Tax free retirement income through a properly designed regiment of borrowing from the policy’s cash value. It should be noted that the perpetual borrowing ability rendered in a life insurance environment means that the policy owner will never have to cater the debt directly by sending monthly payments, but all of that is done internally and upon the insured’s death. This method of income generation actually yields more income than a qualified plan, like IRA, could ever do. The reason being the concept of Positive Arbitrage. A powerful financial concept understood by the few. For more information on IULs, please check out our Permanent Life Insurance section, under IUL. However, to fully understand the product and all the financial concepts embedded in it, please either register to one of our webinars, or call us directly.
For a Side by Side, Comparative Illustration of Different Asset Class Performances
Qualified Retirement Plans- A General Overview
They are retirement plan chassis that are eligible for certain tax advantages under the Internal Revenue Code (IRC) laws, hence the name “Qualified”. The main features of qualified plans revolve around the areas of taxation, access to the funds, and funding limits. Here are highlights of what they mean:
Taxation: All qualified plans allow for the full tax deductibility of the monies that go into the plans each year, except the “Roth” plans. However, the monies are fully taxable at the account owner’s income tax rate when being distributed during retirement years. So, it’s a “deduct now, pay taxes later” construct.
Fund Access: A 10% penalty is levied upon those individuals who withdraw money from their qualified accounts prior to age 59 1/2. And that is on top of taxes! However, access or withdrawals are penalty free after the age 59 1/2. This provision is placed to encourage people to allow for the growth and accumulation of their accounts. There are certain life events that will cause the 10% penalty to be waived if the monies are needed prior to age 59 1/2. Some of the events are illness, disability, and 1st time home buying. The flip side of the age 59 ½ rule is another rule that requires individuals to withdraw at least a minimum amount from their retirement accounts starting age 70 ½. It is called “Required Minimum Distribution” or RMD for short. The RMD amount is calculated by dividing the retirement account balance as of December 31 of prior year by the individual’s life expectancy factor which can be obtained from the IRS Uniform Lifetime Table.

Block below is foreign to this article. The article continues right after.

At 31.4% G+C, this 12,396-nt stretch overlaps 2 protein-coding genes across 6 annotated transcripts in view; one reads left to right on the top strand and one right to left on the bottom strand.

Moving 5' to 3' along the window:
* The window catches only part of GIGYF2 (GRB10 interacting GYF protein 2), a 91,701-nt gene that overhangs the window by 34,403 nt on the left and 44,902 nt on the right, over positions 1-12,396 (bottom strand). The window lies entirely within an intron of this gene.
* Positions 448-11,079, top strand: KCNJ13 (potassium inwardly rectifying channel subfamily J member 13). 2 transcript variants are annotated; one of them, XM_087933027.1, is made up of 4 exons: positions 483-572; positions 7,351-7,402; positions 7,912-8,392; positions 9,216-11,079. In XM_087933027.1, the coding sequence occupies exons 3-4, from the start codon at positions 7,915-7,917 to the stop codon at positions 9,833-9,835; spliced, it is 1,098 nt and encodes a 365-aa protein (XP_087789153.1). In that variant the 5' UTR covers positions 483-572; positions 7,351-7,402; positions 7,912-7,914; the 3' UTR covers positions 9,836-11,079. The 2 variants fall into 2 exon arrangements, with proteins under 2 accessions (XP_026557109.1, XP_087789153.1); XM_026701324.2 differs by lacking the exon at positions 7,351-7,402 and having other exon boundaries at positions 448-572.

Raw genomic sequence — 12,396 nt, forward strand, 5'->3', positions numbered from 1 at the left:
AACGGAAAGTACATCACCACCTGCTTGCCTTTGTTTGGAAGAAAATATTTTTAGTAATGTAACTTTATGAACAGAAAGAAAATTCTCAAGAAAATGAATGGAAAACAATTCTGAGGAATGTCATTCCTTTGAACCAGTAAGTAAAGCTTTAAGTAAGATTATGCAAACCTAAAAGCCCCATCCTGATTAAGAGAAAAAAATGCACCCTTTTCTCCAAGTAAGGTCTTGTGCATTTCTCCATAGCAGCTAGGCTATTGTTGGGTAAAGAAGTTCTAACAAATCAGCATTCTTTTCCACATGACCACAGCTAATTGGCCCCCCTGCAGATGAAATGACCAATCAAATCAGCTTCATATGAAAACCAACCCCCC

Funding Limits: Each qualified plan has a limit or a maximum amount that can be invested in it per year. As an example, the maximum amount that can be invested into an IRA account for the year 2020 is $6,000 for folks under age 50, and $7,000 for those over that age.
Qualified Retirement Accounts can be set up for both Individuals and Businesses. The most common ones are:
- For Individuals: Traditional IRA and Roth IRA
- For Businesses: 1) SEP IRA. 2) SIMPLE IRA. 3) 401K
Individual Retirement Accounts (IRAs)
For a Comparative Illustration of a Roth IRA vs. the Traditional IRA
Traditional IRA: Individual Retirement Accounts, or IRAs for short, allow for up to $6,000 in annual investments for people under the age of 50, and $7,000 for people over the age. The entire amount invested each year is tax deductible for that year, however, all withdrawals are taxable at the account owner’s income tax rate. For early withdrawals, prior to age 59 ½, there is a 10% penalty on top of taxes. This provision is meant to discourage people from using their accounts for reasons other than retirement. However, early penalty free access prior to age 59 ½ is permitted under certain life event conditions such as illness, disability, and first-time home purchase.